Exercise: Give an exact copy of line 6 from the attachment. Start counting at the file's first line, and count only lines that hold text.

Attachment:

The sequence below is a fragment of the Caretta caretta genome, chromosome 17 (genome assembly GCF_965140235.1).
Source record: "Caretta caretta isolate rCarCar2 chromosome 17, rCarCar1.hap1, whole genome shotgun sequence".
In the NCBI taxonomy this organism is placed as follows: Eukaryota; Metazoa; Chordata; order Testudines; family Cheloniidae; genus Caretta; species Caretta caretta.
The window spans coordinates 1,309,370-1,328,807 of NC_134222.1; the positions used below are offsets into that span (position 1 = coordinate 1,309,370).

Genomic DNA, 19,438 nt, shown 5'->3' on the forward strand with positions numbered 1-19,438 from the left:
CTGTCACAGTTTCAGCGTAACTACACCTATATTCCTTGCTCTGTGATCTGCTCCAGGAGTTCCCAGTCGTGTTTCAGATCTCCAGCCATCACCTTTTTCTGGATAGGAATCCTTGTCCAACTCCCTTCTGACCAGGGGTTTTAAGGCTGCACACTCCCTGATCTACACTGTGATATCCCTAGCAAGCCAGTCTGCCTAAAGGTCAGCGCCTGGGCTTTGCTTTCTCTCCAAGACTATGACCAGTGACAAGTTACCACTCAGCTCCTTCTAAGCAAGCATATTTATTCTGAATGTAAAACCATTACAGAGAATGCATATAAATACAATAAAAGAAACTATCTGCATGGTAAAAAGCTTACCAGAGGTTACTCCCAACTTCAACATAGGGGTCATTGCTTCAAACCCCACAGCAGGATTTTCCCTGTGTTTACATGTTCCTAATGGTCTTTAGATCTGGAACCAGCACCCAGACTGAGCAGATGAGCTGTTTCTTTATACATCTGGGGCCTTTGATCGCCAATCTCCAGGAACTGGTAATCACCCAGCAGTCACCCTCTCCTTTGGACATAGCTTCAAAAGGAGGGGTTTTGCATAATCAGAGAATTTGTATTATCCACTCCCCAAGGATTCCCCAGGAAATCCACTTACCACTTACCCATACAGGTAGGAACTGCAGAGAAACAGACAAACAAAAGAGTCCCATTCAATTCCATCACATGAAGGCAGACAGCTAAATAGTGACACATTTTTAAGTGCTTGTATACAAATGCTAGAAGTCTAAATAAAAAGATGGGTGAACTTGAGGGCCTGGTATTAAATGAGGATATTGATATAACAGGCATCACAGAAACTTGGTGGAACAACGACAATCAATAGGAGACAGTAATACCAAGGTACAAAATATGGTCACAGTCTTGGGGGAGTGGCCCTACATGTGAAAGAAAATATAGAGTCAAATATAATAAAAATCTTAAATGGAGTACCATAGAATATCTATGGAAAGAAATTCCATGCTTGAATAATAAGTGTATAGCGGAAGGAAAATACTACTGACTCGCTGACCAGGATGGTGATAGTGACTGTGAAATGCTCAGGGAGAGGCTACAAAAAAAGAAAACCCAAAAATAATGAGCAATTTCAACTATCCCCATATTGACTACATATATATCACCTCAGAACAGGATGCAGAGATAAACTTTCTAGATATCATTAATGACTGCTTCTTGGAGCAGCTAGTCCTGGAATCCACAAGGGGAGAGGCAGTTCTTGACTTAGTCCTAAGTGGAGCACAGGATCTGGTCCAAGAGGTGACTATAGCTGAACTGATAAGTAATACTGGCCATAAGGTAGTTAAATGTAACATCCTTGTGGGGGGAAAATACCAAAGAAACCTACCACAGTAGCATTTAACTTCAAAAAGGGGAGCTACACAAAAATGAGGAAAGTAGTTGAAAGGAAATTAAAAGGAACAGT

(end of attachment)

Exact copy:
CTGTCACAGTTTCAGCGTAACTACACCTATATTCCTTGCTCTGTGATCTGCTCCAGGAGTTCCCAGTCGTGTTTCAGATCTCCAGCCATCACCTTTTTCTGGATAGGAATCCTTGTCCAACTCCCTTCTGACCAGGGGTTTTAAGGCTGCACACTCCCTGATCTACACTGTGATATCCCTAGCAAGCCAGTCTGCCTAAAGGTCAGCGCCTGGGCTTTGCTTTCTCTCCAAGACTATGACCAGTGACAAGTTACCACTCAGCTCCTTCTAAGCAAGCATATTTATTCTGAATGTAAAACCATTACAGAGAATGCATATAAATACAATAAAAGAAACTATCTGCATGGTAAAAAGCTTACCAGAGGTTACTCCCAACTTCAACATAGGGGTCATTGCTTCAAACCCCACAGCAGGATTTTCCCTGTGTTTACATGTTCCTAATGGTCTTTAGATCTGGAACCAGCACCCAGACTGAGCAGATGAGCTGTTTCTTTATACATCTGGGGCCTTTGATCGCCAATCTCCAGGAACTGGTAATCACCCAGCAGTCACCCTCTCCTTTGGACATAGCTTCAAAAGGAGGGGTTTTGCATAATCAGAGAATTTGTATTATCCACTCCCCAAGGATTCCCCAGGAAATCCACTTACCACTTACCCATACAGGTAGGAACTGCAGAGAAACAGACAAACAAAAGAGTCCCATTCAATTCCATCACATGAAGGCAGACAGCTAAATAGTGACACATTTTTAAGTGCTTGTATACAAATGCTAGAAGTCTAAATAAAAAGATGGGTGAACTTGAGGGCCTGGTATTAAATGAGGATATTGATATAACAGGCATCACAGAAACTTGGTGGAACAACGACAATCAATAGGAGACAGTAATACCAAGGTACAAAATATGGTCACAGTCTTGGGGGAGTGGCCCTACATGTGAAAGAAAATATAGAGTCAAATATAATAAAAATCTTAAATGGAGTACCATAGAATATCTATGGAAAGAAATTCCATGCTTGAATAATAAGTGTATAGCGGAAGGAAAATACTACTGACTCGCTGACCAGGATGGTGATAGTGACTGTGAAATGCTCAGGGAGAGGCTACAAAAAAAGAAAACCCAAAAATAATGAGCAATTTCAACTATCCCCATATTGACTACATATATATCACCTCAGAACAGGATGCAGAGATAAACTTTCTAGATATCATTAATGACTGCTTCTTGGAGCAGCTAGTCCTGGAATCCACAAGGGGAGAGGCAGTTCTTGACTTAGTCCTAAGTGGAGCACAGGATCTGGTCCAAGAGGTGACTATAGCTGAACTGATAAGTAATACTGGCCATAAGGTAGTTAAATGTAACATCCTTGTGGGGGGAAAATACCAAAGAAACCTACCACAGTAGCATTTAACTTCAAAAAGGGGAGCTACACAAAAATGAGGAAAGTAGTTGAAAGGAAATTAAAAGGAACAGT